Just in time for the impeachment trial, a medical journal is publishing an 8-year-old survey of college students that found 60 percent agree with President Clinton's belief that oral sex is not really sex.
News of the report -- embargoed by Journal of the American Medical Association (JAMA) until Tuesday -- was disclosed Thursday on the Junk Science Home Page on the Internet, which called it "politically convenient science."
The results -- though dated --are timely because one of the articles of impeachment against the president accuses him of lying to a grand jury about whether he had "sexual relations" with former White House intern Monica Lewinsky. Mr. Clinton insisted they did not, because he does not consider oral sex "sexual relations."
Mr. Clinton also benefited from a well-timed article in the British journal Nature in November -- just as the House Judiciary Committee was about to begin its impeachment inquiry -- showing that Thomas Jefferson had an affair with a slave that resulted in an illegitimate child. That magazine has since had to admit it overstated DNA evidence in the Jefferson case.
JAMA spokesman Scott Roskelley said the medical journal is "not going to address decisions that were made" regarding the timing of the report's publishing.
But June M. Reinisch, a former director of the Kinsey Institute for Research in Sex, Gender and Reproduction, who conducted the survey in 1991 and wrote the report in JAMA, said, "Our paper was accepted for publication [by JAMA] in early-to-mid-December, and we were told they would publish it as quickly as possible. That was their decision, not ours."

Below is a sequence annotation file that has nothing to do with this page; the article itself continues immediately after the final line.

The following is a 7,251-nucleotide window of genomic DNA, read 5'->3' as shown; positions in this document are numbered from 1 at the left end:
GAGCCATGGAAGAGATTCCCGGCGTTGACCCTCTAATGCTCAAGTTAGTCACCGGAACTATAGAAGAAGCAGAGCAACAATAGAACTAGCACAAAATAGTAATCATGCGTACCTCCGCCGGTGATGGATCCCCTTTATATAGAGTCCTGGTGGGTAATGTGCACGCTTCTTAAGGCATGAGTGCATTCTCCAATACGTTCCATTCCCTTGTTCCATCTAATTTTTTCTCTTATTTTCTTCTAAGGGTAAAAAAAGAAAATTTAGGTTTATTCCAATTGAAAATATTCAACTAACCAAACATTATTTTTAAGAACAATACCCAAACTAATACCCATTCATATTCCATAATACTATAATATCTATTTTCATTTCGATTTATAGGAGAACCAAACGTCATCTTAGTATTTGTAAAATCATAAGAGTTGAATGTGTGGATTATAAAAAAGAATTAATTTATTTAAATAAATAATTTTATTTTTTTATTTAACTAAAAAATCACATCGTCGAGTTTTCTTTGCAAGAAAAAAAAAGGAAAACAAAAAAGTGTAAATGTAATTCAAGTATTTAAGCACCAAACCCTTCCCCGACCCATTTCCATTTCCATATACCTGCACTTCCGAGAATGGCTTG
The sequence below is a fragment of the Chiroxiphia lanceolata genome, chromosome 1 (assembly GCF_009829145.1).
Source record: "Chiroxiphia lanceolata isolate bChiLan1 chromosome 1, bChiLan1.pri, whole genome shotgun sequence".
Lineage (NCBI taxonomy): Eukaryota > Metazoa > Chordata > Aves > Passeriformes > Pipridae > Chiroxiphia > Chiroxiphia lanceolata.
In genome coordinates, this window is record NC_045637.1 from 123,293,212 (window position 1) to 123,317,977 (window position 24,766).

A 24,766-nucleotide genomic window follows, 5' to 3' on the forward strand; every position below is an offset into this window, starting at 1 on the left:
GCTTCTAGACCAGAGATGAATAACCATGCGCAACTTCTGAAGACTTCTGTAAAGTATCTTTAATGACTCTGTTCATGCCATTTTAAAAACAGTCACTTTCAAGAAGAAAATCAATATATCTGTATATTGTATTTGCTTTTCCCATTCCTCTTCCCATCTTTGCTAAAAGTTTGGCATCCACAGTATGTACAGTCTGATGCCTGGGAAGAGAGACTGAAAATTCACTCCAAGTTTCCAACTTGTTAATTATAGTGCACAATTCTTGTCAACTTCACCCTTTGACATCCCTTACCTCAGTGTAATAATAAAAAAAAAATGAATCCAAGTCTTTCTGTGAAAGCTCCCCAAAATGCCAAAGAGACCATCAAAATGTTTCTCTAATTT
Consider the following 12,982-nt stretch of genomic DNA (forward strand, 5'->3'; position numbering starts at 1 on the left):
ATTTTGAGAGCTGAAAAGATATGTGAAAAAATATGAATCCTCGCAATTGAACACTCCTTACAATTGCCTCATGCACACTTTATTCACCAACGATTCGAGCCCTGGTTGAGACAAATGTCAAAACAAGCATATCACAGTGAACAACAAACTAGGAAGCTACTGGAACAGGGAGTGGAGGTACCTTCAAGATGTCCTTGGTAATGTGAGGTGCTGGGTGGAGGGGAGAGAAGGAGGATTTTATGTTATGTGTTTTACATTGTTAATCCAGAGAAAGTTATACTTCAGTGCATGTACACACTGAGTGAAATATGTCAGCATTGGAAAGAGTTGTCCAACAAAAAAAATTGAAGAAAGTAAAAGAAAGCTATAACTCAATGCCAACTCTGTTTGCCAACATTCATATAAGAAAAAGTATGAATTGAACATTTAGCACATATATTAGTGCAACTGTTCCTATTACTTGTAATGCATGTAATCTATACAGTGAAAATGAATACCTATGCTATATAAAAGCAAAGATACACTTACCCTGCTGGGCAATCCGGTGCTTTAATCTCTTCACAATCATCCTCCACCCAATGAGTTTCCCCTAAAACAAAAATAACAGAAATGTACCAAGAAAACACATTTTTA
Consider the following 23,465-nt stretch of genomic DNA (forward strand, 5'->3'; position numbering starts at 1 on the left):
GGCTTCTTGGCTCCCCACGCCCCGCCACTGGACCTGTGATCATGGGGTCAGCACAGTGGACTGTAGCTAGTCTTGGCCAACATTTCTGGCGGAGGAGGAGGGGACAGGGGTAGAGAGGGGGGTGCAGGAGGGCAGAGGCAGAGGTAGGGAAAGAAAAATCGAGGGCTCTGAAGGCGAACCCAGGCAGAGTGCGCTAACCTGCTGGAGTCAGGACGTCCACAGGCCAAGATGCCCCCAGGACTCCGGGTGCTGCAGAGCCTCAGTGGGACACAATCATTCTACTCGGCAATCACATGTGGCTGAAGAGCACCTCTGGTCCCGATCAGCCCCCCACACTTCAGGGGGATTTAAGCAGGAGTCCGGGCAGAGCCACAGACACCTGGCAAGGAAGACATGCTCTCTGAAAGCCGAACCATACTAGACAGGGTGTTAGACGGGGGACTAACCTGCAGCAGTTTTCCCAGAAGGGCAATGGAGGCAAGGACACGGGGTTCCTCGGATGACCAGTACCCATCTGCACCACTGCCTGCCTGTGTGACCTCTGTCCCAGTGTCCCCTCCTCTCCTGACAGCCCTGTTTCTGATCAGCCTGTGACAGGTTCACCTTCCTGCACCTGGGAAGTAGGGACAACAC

"This is blatantly political," said Steve Milloy, publisher of the Junk Science Home Page.
"This has all the earmarks of the Iraqi bombings in terms of timing," Robert H. Knight, director of cultural studies for the Family Research Council, said of the report in JAMA.
In a telephone interview Thursday, Ms. Reinisch said the Kinsey survey of 600 students at a "major Midwestern university" showed that "a majority (60 percent) don't believe oral sex is sex, while a sizable minority (40 percent) do." The random survey specifically asked students whether they believed they "had sex" when they engaged in oral sex.
"So there is no right answer ... and a person who has either opinion would not be lying," said Ms. Reinisch, who declined to disclose her political affiliation.
The survey's findings contrast sharply with an ABC News poll released in October by the Roper Center at the University of Connecticut. That study found that 81 percent of respondents believe oral sex is included in the commonly understood meaning of the term "sexual relations."
The author of the JAMA report, who describes herself as a "psycho-biologist," served as director of the Kinsey Institute at Indiana University in Bloomington from 1982 to 1993.
Ms. Reinisch said the focus of the 1991 survey was to determine the prevalence of high-risk sexual behaviors and young people's attitudes about them.
Some of the findings -- such as the percentage of college undergraduates who had experienced vaginal or anal intercourse -- were published in the magazine Family Planning Perspectives in early 1995.